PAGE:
Archive for the ‘Art’ Category
LarkFest isn’t the only street fair taking place in Albany this weekend. On Sunday afternoon (September 21), the western end of Madison Avenue from South Allen to West Lawrence will be blocked off to traffic as the annual the Upper Madison Street Fair takes over the asphalt with music, dancing, art, food and plenty of fun for all ages. And, of course, admission is FREE.
The fest runs from 12noon-5pm and will feature a variety of Local 518 vendors featuring arts & crafts, non-profit organization info tables, fabulous food, dancing & drumming, a silent auction and Kids Zone activities, including storytelling, art making, face painting, games, drumming and more.
And as with LarkFest, one of the main attractions of the UMSF is the live music. Here’s a schedule of who’s playing when on Sunday:
Over a dozen installations and performances will be featured in Groundswell, the second annual award-winning exhibition event at the 250-acre Olana State Historic Site in Hudson from 2-6pm Saturday (September 13).
The one-day-only fest includes site-specific performances and works in sound, installation, broadcast, and movement. Over a dozen artists will reflect on and react to Olana and its integral viewshed as an ambitious and early environmental work.
By David Brickman
We’ve all been there – you’re aware of a show you know you want to see, and it has a long run, so you leave it till later because you know you have plenty of time to catch it before it closes … and then, inevitably, time goes by and, in the best of circumstances, you catch the show on its last day – or, more likely, miss it forever.
That’s how, on Sunday, I caught the last day of a fine show of five photographers at the Albany Institute of History & Art, and then took the opportunity to peruse an ongoing exhibition called Small + Seductive, which continues through September 28. Featuring about 50 works of art (a few of which are multiple-piece series) by 37 artists, Small + Seductive is the third in a recent series of shows from AIHA’s collection of contemporary art. The first of that trio included only photographs (full disclosure: two of those were mine) while the second was made up of large-scale work in more traditional fine art media.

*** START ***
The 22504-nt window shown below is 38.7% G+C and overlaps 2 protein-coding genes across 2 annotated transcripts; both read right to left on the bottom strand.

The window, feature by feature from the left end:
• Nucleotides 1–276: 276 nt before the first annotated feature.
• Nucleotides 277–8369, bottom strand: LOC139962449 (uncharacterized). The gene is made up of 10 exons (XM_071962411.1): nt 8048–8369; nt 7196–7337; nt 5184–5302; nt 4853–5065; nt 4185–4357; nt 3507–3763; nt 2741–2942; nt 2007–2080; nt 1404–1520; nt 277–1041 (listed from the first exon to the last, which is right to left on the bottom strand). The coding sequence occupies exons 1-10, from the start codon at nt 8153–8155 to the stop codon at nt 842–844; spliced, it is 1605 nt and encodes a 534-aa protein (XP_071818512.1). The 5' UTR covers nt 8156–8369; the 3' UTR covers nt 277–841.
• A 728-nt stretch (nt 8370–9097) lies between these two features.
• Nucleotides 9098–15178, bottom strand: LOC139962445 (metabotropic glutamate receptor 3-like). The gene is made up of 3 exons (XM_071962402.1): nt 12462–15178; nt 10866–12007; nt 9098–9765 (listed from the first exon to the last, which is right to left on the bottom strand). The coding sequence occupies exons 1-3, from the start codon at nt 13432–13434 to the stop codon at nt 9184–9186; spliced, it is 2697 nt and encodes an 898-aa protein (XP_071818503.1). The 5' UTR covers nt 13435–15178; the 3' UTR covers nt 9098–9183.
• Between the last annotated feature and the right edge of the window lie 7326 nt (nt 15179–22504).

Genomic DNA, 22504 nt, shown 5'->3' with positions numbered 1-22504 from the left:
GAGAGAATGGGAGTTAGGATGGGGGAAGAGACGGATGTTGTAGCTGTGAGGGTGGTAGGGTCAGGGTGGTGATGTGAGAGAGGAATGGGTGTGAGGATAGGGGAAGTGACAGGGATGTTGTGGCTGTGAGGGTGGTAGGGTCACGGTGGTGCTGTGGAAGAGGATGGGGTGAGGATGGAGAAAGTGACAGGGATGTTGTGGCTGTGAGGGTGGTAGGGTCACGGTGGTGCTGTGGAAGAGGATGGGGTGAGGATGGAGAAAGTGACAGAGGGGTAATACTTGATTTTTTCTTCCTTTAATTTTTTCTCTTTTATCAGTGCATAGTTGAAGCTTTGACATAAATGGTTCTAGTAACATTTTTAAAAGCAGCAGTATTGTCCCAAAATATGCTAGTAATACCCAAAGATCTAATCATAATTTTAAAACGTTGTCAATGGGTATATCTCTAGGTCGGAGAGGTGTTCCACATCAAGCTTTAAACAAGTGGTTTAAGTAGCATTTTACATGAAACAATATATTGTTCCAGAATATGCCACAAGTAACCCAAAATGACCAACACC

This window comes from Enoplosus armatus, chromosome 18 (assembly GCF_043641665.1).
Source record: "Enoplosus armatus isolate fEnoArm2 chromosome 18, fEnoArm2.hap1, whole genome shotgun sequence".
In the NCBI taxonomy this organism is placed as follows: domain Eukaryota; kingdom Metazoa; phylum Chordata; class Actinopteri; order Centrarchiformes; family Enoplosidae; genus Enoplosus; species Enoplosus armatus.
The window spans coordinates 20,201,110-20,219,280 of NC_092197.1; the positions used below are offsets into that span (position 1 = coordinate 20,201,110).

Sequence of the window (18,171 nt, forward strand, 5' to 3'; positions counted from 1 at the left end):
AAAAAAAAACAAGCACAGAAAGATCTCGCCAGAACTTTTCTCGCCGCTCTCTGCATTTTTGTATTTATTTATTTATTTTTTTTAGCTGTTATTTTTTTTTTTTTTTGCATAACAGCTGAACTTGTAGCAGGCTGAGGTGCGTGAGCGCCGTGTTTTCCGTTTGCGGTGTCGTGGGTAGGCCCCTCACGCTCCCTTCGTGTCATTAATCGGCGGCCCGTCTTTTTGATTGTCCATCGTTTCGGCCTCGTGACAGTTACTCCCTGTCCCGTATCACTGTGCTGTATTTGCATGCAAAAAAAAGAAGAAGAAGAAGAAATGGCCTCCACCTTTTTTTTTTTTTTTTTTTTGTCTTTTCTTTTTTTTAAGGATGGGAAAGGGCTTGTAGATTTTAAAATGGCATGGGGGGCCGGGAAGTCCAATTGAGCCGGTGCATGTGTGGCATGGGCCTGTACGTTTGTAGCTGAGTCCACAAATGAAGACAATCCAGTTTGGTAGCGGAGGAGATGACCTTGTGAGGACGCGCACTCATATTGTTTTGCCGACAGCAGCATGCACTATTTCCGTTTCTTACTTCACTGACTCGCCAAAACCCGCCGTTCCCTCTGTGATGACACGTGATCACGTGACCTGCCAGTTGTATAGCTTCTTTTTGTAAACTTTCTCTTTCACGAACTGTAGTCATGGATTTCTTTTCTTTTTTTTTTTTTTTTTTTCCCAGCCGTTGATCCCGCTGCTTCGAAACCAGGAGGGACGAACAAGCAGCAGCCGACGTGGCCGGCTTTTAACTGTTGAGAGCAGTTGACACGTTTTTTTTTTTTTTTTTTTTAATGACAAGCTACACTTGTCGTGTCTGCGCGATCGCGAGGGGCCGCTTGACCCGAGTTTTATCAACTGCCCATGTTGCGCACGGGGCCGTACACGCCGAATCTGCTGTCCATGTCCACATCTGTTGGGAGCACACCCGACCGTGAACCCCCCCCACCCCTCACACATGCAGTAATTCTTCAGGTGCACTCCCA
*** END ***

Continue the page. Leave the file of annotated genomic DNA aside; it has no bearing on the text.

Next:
Photograph by Andrzej Pilarczyk
Sponsored by Saratoga Arts, the second Art in the Park fest of the year takes over Congress Park in Saratoga Springs on Saturday (September 13) with an exhibition of original fine art from Local 518 artists, including drawing, painting, ceramics, jewelry, sculpture, photography, print-making, and work in other media. Also featured will be art activities for kids (including an Art in the Park scavenger hunt), tasty food and, of course, plenty of live music.
Here’s the schedule of musical performances slated for Saturday’s Art in the Park:
Reviews by David Brickman
When Howard Schultz bought Starbucks in 1983, his goal for the business was to provide “a third place between work and home,” where people would meet, work and relax, thereby forming a sense of community in a coffee-shop setting. A similar process goes on in art spaces, which can range from elegant museums to commercial galleries to – you got it – coffee shops, and which also provide the opportunity to form a sense of community. The greater Capital Region offers many options in that range, and they all contribute significantly to a vibrant scene that I think is underappreciated both within and beyond this geography.
Get Visual aims to explore and expound upon that scene (with occasional digressions beyond), and I am pleased to be returning to it after a long hiatus. This post will be the first of many to come under a new plan to write as often as possible around my full-time job – probably just once or twice a month but, at least, regularly. Please spread the word to your interested friends.
Two shows that recently caught my attention happen to share important characteristics, though they are distinct. Presented neither in museum nor commercial settings, these shows each occupy a type of “third place” in the exhibition realm: spaces that are devoted to significant public purposes apart from art, but which also host high-quality, curated exhibitions.